Modeling the Input Impedance of an Amplifier

  • #1
I'm trying to model a circuit. Part of this circuit is a guitar amplifier. I don't know what kind of circuitry is inside the guitar amp, it manufactures often list the input impedance in the product specifications.

When they say input impedance, do they mean the impedance between the signal input and the ground? Can I simply treat the input impedance as a resistor?
 

Answers and Replies

  • #2
berkeman
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dimensionless said:
When they say input impedance, do they mean the impedance between the signal input and the ground? Can I simply treat the input impedance as a resistor?
Yes. The input circuit for an input like that will generally look like a resistor for small signals.
 
  • #3
Would it be correct to say that for AC signals there is negligible capacitance and negligible inductance?
 
  • #4
berkeman
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For the audio amp you mention and for audio signals, then yes, the input impedance should not present much series inductance or parallel capacitance. Otherwise, it would distort the audio signals. Well, I guess that can be a desired thing sometimes with an electric guitar....:devil: :biggrin:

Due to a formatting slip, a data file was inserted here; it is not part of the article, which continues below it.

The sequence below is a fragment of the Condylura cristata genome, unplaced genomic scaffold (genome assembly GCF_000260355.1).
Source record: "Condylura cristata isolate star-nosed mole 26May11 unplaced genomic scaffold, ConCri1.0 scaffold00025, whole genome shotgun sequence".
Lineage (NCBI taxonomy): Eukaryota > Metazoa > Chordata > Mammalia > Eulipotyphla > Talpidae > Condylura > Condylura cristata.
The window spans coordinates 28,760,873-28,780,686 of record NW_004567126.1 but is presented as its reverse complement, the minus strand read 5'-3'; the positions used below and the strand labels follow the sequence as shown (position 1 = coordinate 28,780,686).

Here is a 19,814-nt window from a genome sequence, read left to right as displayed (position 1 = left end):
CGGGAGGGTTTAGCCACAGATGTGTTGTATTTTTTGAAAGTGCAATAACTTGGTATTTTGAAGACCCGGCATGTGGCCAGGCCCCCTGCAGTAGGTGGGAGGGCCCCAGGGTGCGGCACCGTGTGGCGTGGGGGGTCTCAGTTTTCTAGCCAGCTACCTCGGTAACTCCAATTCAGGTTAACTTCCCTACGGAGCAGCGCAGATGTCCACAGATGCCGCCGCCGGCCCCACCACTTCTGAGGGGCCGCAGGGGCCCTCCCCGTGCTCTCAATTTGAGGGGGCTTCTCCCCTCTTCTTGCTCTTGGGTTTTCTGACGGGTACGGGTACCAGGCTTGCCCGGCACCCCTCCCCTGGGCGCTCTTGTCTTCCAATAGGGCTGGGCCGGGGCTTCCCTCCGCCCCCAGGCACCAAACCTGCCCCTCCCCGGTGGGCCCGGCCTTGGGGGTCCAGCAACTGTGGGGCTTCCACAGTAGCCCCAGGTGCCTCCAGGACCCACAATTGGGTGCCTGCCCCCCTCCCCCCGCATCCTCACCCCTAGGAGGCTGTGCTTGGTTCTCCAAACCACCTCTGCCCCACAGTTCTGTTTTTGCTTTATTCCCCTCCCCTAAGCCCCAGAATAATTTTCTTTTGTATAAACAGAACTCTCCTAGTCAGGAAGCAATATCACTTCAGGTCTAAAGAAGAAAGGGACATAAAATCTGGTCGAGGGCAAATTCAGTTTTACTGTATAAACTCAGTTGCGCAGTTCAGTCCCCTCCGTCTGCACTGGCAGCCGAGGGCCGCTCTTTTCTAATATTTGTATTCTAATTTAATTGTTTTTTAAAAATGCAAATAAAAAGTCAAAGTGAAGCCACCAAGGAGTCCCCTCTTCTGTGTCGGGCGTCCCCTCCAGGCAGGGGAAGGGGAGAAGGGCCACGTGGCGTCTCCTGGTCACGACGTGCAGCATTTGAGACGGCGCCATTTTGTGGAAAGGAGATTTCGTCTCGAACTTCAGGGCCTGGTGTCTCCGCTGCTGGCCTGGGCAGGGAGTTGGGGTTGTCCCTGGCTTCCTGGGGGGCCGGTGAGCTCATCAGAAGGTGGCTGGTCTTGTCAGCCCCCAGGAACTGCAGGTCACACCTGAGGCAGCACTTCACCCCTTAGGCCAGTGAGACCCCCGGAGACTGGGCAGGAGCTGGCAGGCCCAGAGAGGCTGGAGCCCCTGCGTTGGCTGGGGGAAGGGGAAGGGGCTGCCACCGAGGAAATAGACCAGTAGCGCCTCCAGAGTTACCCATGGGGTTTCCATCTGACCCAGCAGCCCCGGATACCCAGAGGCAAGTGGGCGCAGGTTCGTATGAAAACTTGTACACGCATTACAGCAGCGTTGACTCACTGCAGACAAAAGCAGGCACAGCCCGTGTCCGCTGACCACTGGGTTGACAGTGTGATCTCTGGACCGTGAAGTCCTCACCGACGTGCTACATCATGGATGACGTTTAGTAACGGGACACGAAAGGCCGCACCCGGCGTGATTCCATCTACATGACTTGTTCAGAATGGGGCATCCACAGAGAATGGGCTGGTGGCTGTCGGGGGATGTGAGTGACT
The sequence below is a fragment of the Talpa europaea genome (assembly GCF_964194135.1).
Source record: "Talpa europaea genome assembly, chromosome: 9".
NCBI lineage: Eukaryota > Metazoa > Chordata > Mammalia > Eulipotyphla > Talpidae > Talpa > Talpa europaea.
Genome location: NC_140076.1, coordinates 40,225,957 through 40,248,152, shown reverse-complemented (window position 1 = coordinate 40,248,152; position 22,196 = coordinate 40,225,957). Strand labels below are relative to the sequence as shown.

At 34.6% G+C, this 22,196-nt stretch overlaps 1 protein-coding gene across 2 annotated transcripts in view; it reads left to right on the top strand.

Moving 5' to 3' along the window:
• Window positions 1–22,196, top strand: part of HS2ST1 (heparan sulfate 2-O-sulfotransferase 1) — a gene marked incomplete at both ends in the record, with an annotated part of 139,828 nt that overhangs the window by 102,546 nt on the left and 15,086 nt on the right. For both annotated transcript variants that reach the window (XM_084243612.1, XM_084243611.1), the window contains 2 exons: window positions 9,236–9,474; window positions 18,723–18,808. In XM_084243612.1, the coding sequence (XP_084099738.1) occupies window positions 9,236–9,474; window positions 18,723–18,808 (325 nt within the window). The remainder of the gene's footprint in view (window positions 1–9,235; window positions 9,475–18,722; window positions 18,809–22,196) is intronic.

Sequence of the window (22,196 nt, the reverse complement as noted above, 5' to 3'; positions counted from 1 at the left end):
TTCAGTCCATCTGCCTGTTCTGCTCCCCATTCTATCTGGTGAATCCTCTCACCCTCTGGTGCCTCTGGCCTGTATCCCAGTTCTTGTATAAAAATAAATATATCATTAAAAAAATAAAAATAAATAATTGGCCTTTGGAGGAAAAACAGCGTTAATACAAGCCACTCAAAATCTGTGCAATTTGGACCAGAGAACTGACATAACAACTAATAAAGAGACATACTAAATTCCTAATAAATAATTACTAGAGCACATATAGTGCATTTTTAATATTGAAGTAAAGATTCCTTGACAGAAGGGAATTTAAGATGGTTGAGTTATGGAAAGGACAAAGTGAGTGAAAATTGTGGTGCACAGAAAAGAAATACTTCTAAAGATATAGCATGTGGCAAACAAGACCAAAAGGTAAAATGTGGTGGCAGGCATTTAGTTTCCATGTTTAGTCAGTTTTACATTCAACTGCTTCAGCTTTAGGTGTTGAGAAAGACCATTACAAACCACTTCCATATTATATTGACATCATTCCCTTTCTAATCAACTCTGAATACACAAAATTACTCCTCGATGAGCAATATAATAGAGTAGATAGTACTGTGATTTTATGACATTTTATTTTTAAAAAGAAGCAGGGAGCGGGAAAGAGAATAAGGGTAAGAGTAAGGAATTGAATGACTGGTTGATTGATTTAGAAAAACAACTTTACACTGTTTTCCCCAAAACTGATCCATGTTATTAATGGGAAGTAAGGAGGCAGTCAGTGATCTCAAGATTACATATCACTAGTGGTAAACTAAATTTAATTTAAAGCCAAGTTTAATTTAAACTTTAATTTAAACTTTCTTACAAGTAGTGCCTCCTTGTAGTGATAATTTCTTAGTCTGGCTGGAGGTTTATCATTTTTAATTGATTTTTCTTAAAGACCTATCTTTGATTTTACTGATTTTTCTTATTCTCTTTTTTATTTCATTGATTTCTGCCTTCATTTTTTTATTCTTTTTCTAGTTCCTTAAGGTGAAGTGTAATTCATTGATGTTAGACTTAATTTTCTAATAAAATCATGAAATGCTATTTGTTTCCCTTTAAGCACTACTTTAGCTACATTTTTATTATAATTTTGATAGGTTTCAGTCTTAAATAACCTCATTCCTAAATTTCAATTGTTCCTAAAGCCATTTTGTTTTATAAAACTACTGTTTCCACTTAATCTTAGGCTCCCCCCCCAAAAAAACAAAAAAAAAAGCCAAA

• #5
Generaly there shouldn't be signal distortion, but if there is a 1dB roll off around 4KHz I'd like to know about it.
 
  • #6
berkeman
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dimensionless said:
Generaly there shouldn't be signal distortion, but if there is a 1dB roll off around 4KHz I'd like to know about it.
Well, you'll only be able to determine that by testing, or by getting the actual schematic for your simulation. You can't use "black box" specs for a detailed simulation.
 

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